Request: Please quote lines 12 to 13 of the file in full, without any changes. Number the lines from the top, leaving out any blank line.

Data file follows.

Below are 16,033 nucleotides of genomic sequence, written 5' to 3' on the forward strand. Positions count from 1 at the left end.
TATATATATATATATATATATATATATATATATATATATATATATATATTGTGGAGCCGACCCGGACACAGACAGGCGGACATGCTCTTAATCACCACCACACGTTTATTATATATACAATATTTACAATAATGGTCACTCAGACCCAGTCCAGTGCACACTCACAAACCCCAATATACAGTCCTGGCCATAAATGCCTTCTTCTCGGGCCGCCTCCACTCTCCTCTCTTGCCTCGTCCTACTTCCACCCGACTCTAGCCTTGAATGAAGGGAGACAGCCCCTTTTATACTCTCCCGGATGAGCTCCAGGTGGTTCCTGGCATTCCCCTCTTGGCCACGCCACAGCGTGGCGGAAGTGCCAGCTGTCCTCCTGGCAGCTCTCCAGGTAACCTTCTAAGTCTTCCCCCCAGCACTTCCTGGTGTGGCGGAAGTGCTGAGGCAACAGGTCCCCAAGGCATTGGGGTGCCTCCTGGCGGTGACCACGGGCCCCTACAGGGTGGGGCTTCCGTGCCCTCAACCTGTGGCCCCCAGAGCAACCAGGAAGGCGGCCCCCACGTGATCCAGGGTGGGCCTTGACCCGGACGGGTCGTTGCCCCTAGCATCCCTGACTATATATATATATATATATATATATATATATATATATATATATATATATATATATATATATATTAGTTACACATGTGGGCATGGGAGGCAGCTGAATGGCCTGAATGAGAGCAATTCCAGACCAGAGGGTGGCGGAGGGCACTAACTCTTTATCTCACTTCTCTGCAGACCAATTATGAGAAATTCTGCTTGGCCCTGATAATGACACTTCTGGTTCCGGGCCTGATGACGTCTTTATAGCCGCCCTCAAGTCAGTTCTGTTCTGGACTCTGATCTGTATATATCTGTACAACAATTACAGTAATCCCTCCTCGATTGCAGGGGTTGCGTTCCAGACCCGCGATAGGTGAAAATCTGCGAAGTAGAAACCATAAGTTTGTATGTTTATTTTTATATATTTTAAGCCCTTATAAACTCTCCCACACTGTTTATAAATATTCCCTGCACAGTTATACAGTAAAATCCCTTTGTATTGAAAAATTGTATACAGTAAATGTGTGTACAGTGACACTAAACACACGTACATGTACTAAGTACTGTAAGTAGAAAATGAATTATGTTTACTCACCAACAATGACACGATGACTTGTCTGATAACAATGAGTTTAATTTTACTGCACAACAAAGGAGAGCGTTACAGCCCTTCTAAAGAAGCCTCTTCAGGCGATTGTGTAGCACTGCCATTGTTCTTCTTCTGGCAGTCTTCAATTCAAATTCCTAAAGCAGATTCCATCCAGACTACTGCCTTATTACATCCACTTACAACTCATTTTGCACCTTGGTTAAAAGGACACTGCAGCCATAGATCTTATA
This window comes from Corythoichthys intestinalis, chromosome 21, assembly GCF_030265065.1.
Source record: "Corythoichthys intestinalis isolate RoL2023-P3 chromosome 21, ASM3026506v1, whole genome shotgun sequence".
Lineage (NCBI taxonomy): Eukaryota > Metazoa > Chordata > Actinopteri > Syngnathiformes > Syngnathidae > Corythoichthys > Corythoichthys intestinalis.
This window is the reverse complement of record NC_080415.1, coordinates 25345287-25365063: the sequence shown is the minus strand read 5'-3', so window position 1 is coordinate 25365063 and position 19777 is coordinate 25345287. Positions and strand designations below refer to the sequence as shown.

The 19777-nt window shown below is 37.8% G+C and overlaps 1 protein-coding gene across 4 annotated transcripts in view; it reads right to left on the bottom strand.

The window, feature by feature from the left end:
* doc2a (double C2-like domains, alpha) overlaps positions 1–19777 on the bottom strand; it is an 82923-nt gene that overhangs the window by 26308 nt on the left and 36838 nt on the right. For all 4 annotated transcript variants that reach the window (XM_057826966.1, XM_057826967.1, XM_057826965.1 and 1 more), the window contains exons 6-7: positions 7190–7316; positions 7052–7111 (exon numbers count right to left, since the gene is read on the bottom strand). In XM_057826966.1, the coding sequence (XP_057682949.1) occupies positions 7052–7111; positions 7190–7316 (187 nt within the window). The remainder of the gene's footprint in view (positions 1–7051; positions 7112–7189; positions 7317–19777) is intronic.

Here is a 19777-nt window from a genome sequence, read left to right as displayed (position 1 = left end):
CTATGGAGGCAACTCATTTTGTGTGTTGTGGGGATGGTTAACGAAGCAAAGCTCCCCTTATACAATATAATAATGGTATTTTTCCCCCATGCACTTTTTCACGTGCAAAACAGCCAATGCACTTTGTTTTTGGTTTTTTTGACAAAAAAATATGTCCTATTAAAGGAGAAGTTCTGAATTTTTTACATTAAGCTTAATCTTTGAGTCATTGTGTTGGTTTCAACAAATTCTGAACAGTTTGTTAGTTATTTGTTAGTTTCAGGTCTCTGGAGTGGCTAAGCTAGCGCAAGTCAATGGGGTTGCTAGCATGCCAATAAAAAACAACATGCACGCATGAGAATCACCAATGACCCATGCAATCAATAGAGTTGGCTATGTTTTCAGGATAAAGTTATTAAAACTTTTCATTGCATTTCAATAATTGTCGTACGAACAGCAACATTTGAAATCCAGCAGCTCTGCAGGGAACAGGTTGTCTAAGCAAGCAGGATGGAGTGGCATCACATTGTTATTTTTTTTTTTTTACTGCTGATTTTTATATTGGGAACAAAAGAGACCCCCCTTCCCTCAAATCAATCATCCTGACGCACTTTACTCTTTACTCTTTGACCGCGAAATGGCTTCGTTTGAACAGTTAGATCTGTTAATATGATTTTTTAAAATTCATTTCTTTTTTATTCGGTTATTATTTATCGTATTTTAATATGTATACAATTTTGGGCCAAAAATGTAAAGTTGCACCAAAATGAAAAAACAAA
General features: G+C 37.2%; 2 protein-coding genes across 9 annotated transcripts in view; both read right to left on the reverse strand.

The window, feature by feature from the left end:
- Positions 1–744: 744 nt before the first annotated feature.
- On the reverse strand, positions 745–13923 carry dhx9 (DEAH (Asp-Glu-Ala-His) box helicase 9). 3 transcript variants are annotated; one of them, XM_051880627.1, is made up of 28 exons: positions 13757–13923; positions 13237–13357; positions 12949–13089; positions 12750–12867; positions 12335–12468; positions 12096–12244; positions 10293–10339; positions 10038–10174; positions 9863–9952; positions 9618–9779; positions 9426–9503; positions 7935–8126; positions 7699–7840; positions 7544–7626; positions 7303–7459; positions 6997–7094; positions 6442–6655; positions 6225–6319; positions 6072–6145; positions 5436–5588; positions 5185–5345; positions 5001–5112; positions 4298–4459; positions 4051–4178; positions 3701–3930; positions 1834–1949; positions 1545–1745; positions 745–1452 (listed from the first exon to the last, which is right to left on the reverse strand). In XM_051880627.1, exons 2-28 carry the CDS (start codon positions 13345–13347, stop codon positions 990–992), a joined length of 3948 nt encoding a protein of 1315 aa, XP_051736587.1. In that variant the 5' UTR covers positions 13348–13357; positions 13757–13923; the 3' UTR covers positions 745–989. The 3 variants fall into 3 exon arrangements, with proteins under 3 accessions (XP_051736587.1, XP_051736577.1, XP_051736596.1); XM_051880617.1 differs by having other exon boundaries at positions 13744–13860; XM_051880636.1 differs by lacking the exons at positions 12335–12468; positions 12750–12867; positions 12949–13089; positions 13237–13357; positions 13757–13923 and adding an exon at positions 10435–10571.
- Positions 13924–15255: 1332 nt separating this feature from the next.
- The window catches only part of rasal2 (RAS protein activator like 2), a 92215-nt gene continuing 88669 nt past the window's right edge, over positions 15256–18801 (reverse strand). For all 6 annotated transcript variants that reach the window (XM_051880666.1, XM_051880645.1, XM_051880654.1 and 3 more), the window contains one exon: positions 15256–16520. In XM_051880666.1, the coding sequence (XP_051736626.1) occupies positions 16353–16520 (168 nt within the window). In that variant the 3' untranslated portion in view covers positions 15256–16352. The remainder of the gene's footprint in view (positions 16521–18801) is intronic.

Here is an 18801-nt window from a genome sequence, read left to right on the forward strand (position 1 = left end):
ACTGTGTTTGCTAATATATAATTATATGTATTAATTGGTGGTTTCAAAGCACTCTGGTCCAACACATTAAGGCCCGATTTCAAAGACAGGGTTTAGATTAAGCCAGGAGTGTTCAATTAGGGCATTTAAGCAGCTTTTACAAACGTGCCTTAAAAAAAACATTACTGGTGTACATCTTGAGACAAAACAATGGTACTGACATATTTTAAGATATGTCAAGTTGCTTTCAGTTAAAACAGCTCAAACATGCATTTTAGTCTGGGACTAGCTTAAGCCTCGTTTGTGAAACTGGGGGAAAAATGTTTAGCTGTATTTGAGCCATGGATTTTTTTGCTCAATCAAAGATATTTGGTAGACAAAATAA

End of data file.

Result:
General features: G+C 37.2%; 2 protein-coding genes across 9 annotated transcripts in view; both read right to left on the reverse strand.

The window, feature by feature from the left end: